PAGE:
If you believe blogging is free, then you’re probably living in a dream world. Unless you’re a total freeloader who still gets a weekly allowance from his parents, then one way or another you’re paying for your blogging activities. Sure, WordPress.com and Blogger.com are free tools. And even if you pay for your own hosting, software like WordPress, plugins, and other tools are free, right?
Not necessarily. Blogging does have its costs. And these can sometimes be attributed to you, while it can sometimes be carried by someone else. Offhand, one could think of several costs that you can directly attribute to blogging. For instance, here are a few costs that I think I’ve been incurring through the years.
Software costs. WordPress is free, indeed. But the software I use on my several computers is not exactly free. At my home office, for instance, I run one laptop with Vista, which I bought at about $130. Two other laptops one came bundled with Windows XP Home, and let’s say the imputed cost was at about $40 each. My Mac Mini came with OS X Tiger, and at that time, the imputed cost was, I think about $130. That’s a total of $340. I’ve also paid for some other software over the years, but those are not directly related with blogging use. If a computer had a serviceable lifetime of two years, that’s about $14.67 per month for me.
Equipment Costs. I didn’t buy my computers all at the same time, but for discussion’s sake, let’s say every one was bought at the same time. That’s about $2,400 in all (two low to mid-range laptops, one netbook and one Mac Mini), from which I’ve already taken out the software costs. So for my serviceable lifetime of two years, that’s $100 per month.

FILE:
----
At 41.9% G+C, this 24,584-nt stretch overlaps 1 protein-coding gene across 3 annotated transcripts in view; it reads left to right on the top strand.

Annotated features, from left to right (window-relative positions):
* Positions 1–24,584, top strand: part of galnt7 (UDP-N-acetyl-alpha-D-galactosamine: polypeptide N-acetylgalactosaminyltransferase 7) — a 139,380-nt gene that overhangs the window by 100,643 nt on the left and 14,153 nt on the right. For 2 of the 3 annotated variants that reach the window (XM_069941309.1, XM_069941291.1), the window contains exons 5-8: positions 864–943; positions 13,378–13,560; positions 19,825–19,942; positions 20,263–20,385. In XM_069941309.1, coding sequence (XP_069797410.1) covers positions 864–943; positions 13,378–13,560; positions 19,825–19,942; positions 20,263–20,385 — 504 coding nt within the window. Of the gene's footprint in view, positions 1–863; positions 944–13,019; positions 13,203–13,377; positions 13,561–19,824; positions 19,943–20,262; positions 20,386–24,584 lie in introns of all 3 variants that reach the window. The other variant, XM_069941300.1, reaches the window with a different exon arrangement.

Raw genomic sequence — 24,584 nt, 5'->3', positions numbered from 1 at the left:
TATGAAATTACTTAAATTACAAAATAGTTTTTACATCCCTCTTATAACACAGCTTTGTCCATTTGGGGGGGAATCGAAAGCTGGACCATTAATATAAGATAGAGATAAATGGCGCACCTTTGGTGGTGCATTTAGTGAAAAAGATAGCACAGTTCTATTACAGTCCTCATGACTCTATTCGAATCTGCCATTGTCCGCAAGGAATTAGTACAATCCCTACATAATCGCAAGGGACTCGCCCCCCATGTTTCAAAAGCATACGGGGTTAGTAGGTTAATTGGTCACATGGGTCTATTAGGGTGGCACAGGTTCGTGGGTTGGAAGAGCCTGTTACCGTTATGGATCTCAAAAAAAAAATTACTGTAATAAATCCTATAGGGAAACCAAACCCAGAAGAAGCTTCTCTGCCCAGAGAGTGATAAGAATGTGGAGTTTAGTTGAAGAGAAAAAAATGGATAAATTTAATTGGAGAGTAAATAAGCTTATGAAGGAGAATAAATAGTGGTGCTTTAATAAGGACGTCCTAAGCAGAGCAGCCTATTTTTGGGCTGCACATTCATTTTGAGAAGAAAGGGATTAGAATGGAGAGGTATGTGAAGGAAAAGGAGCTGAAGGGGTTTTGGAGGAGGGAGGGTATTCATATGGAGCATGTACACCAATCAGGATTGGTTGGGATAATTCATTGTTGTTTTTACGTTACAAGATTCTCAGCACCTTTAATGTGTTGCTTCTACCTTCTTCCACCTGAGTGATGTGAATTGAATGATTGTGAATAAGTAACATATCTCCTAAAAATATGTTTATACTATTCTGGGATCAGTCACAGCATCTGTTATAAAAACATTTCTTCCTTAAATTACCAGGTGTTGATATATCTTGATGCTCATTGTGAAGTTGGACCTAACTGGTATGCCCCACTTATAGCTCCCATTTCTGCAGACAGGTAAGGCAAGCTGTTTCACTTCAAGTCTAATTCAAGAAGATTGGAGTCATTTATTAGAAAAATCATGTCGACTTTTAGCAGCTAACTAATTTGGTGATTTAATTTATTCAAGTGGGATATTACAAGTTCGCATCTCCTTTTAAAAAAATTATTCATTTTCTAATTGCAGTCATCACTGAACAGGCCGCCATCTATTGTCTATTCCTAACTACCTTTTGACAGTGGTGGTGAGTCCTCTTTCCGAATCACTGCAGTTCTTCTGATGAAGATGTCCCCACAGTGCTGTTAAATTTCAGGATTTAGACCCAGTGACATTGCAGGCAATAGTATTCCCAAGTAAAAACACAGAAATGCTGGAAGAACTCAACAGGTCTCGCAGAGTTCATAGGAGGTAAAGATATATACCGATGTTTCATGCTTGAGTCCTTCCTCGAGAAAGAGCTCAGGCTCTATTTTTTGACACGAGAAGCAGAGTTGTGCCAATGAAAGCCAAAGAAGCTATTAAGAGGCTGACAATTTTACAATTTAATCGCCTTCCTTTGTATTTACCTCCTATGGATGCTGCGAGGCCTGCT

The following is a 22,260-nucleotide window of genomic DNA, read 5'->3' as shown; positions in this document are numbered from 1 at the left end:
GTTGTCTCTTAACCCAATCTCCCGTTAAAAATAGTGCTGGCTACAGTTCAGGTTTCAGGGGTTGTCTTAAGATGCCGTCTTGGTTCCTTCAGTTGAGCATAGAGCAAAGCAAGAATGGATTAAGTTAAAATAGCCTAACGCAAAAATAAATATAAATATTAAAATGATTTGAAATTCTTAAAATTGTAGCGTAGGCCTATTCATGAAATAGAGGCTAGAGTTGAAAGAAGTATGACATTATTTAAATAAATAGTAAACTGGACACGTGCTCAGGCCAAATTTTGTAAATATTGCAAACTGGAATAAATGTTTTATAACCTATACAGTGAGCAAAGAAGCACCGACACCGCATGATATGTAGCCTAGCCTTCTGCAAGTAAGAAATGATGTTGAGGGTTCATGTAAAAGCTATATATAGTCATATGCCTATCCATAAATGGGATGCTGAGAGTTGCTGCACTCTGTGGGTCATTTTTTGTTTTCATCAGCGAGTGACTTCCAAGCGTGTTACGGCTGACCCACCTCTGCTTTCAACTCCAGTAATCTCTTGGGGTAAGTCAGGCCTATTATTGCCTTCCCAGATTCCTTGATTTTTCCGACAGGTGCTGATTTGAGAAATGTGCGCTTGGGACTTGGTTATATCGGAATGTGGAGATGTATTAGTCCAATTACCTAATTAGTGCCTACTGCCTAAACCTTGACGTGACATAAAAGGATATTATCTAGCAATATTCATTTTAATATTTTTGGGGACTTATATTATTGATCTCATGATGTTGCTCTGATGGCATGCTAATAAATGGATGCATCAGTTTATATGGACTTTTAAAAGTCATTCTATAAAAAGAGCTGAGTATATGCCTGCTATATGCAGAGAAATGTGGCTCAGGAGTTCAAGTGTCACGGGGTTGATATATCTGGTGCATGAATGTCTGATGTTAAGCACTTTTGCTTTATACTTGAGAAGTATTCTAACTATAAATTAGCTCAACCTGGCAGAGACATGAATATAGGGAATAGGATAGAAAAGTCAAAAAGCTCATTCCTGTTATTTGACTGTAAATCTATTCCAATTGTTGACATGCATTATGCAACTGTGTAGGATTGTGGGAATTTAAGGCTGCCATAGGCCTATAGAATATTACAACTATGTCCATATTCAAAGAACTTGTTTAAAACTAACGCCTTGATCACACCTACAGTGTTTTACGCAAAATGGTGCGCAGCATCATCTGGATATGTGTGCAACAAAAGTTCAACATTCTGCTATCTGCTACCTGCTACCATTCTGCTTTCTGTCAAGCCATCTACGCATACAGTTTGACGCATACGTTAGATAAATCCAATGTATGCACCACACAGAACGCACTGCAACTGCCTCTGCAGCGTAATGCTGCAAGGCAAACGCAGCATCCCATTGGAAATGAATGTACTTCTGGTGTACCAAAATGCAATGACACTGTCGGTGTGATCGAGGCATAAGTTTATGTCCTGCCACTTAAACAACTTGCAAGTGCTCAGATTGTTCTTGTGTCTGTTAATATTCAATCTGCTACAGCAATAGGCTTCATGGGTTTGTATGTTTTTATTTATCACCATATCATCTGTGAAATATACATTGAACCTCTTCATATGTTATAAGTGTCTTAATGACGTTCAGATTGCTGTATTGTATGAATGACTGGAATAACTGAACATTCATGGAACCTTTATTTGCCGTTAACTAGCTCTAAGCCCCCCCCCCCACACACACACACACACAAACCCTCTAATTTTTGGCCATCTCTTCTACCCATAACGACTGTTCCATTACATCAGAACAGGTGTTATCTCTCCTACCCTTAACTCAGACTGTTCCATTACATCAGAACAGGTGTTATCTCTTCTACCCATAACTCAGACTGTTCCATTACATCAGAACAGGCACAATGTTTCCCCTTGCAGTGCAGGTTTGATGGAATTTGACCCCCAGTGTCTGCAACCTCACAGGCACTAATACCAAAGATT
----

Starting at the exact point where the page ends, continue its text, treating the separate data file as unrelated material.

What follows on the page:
Hosting Costs. I host my personal sites using mid-range accounts that give me sufficient bandwidth, disc space and allocation for unlimited domains. I pay a monthly subscription of about $20 for these.
Utility Costs. I run my office from home, so I subscribe to residential DSL. And I would say part of my electricity bills would also cover for my home office use. These amount to $60 per month, including the fraction I consider part of my electricity use.
Travel Costs. When you work as a blogger or writer, you don’t actually have to spend money on gas or train tickets to commute to work every day. But one is sometimes invited to attend events, press briefings, movie screenings, and the like. And you get to spend for transportation, food and even coffee, including occasional visits to a WiFi-enabled cafe near my kids’ school. I guess it’s safe to say I give myself an allowance of about $25 per week, or $100 per month.
Yes, I live in a country where cost of living is cheap.
Opportunity Costs. Now this is one aspect of costing that’s a bit more difficult to compute for. Opportunity cost basically refers to the money you could potentially earn or gain if you were doing something else. For instance, instead of earning $2,000 a month from ads on your blog, you could be earning $6,000 per month working as a designer or a developer at a local company. So the opportunity cost here is $6,000 less $2,000, which amounts to $4,000.
In my case, my previous jobs (including corporate and government work) earned me substantially less than what my online undertakings are earning me, and so I don’t think I have lost opportunities. That’s unless I count non-monetary benefits, like free meals during meetings, free coffee, free health insurance, and the like. I could also perhaps count the free use of office equipment, bandwidth, free vacation trips, and others.
I guess computing for your monthly blogging or other Internet-related expenses could help you determine how much net you are earning, particularly if you’re running an online business like blogging, design, consultancy, and the like.
Costing can even be more difficult if one considers those expenses borne by third parties. For instance, your blog network or your boss could be subsidizing your hosting expenses. Your blog software could be subsidizing their “free” offering with advertisements or sponsorships.
In all, my monthly blogging activities would cost me about $294.67 per month.
I don’t usually feel it’s this big, though since the regular cost I really get to attend to are the utilities and the hosting fees. That’s unless I pay for computer and software purchases on installment basis, which I don’t usually do.
May I ask you, using my methodology, how much are you spending per month? And do you have a better way of computing for costs?